The research findings are alarming…the number alone…have a look below
Dove Beauty Behind The Filter: South Africa Research Findings
Social media filters and editing apps have dramatically changed the way girls can be creative with their photography; allowing them to experiment with self-expression. But when they distort the way girls really look in an attempt to meet unrealistic standards that cannot be achieved in real life, they can have a lasting and harmful impact on girls’ self-esteem.
New Dove Self-Esteem Project research reveals the extent of the issue:
- 83% of girls in South Africa have applied a filter or used an app to change the way they look in their photos by the time they are 13 (compared to 80% globally)
- 83% of girls try to change or hide at least one body part/ feature before posting a photo of themselves (compared to 77% globally)
Understanding the relationship between social media appearance pressures and self-esteem
- On average, every day, South African girls spend almost 2.5 hours on social media in South Africa
- South African girls take an average number of 13 selfies before they are happy posting on social media
- 61% of South African girls spend more than 10 minutes getting ready for a photo that they want to post on social media
- Girls with lower body esteem are more likely to use an app / filter to change an aspect of their body (76%) than girls with higher body esteem (58%)
- Girls with lower body esteem distort their photos more before posting on social media (77%) than girls with high body esteem (64%)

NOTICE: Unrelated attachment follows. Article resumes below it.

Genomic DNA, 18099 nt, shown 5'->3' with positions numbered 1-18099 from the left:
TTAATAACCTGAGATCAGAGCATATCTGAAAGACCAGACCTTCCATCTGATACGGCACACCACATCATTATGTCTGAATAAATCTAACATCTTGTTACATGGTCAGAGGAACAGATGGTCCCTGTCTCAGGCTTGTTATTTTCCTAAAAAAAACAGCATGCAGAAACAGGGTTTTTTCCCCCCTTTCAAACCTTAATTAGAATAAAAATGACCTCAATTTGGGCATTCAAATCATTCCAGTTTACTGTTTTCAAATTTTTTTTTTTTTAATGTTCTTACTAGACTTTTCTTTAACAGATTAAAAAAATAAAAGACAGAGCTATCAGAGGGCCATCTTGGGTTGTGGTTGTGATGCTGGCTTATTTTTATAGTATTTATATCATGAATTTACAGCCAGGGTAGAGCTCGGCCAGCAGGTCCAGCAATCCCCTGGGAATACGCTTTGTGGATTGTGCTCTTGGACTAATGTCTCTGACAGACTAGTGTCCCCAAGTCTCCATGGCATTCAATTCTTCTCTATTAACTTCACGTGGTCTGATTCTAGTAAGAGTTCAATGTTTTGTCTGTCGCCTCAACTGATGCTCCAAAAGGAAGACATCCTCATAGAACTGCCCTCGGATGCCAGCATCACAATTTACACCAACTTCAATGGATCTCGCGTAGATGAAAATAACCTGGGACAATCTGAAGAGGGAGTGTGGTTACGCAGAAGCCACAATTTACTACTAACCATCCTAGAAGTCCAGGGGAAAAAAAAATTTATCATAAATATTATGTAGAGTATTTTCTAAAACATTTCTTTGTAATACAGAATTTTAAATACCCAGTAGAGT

Importantly, South African girls said that if images on social media were more representative of the way girls look in everyday life, they would feel more confident:
- 81% of girls wish the world would focus more on who they are instead of what they look like
- 78% of girls wish social media would be more representative of different types of beauty (show there are lots of ways to look different and that’s ok)
- 60% of girls feel that influencers/celebrities should have to tell followers when their photos have been edited on social media
- If images on social media were more representative of the way girls look, this would lead to 80% of girls feeling more confident
Making social media a positive and creative space
It’s clear from the research that young people in South Africa are facing serious challenges in the digital era where social media currency and self-esteem are in a constant battle. We need to help young people navigate social media in a positive way, making it more about self-expression and less about validation.